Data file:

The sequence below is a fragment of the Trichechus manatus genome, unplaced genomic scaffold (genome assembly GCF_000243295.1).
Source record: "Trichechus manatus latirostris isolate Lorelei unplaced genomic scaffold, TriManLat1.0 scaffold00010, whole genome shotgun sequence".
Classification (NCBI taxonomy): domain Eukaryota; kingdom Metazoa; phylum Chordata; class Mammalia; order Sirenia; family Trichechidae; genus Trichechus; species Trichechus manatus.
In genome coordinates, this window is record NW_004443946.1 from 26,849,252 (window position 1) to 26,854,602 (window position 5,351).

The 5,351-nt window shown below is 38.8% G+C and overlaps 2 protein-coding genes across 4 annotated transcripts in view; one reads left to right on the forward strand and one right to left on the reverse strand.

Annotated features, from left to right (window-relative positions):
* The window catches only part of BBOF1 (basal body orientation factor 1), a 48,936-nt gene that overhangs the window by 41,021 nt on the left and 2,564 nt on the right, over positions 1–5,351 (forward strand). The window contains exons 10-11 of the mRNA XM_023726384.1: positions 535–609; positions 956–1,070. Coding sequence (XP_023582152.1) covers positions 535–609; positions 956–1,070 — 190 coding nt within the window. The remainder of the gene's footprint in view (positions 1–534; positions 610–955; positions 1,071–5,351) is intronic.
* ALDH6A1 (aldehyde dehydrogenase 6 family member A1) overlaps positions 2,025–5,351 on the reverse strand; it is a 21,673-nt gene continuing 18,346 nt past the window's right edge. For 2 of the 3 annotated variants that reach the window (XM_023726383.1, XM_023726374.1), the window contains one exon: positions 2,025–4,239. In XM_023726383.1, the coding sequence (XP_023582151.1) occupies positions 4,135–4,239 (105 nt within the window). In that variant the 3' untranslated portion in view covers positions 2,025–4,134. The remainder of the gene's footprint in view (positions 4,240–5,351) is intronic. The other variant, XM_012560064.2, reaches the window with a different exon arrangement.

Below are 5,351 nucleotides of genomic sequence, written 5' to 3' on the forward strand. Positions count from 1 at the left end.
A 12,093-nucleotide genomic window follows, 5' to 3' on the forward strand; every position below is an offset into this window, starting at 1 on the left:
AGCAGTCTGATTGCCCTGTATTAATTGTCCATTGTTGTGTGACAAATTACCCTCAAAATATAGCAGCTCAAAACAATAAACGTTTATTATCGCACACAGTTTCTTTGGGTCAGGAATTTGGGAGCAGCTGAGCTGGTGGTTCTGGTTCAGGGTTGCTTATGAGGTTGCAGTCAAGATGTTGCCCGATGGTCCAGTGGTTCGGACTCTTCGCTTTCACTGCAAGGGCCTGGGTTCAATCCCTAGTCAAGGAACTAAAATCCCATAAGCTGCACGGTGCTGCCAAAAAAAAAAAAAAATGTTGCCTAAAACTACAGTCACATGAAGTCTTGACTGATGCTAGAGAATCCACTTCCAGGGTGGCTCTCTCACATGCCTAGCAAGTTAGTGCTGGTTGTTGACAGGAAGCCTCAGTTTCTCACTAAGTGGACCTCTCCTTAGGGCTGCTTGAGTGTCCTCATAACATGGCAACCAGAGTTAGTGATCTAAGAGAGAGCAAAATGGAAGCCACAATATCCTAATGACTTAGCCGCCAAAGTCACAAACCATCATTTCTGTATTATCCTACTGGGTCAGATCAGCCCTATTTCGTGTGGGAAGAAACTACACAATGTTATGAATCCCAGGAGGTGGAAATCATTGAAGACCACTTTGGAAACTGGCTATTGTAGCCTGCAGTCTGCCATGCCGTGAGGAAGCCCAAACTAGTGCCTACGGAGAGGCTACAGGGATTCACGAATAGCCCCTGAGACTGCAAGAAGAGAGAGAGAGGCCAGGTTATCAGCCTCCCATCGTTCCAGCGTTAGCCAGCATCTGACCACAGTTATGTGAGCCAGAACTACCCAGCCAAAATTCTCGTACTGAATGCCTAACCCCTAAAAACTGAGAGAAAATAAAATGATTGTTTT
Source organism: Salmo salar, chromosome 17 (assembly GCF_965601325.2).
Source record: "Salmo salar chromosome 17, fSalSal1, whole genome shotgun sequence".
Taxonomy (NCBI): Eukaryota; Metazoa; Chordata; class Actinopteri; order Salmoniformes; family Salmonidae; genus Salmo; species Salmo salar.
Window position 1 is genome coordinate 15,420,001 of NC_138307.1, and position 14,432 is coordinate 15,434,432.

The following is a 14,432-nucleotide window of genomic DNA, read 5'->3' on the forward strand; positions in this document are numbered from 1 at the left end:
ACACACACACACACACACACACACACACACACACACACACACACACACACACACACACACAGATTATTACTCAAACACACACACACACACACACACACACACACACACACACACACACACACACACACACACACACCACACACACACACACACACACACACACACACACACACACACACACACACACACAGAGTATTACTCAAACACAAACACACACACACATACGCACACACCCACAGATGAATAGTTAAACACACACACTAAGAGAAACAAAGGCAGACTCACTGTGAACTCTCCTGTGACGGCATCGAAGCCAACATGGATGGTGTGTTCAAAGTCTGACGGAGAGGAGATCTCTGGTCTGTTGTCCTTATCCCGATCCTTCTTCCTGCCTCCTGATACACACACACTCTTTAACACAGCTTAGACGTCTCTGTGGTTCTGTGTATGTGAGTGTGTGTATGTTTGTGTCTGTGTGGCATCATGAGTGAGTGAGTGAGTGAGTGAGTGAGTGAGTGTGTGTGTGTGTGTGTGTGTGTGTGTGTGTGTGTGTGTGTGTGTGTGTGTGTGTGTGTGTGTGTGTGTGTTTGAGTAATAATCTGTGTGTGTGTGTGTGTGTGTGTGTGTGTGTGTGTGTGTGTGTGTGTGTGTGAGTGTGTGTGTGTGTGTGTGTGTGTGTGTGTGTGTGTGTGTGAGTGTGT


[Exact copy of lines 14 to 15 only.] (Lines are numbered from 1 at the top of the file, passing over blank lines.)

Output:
Taxonomy (NCBI): Eukaryota; Metazoa; Chordata; class Actinopteri; order Salmoniformes; family Salmonidae; genus Salmo; species Salmo salar.
Window position 1 is genome coordinate 15,420,001 of NC_138307.1, and position 14,432 is coordinate 15,434,432.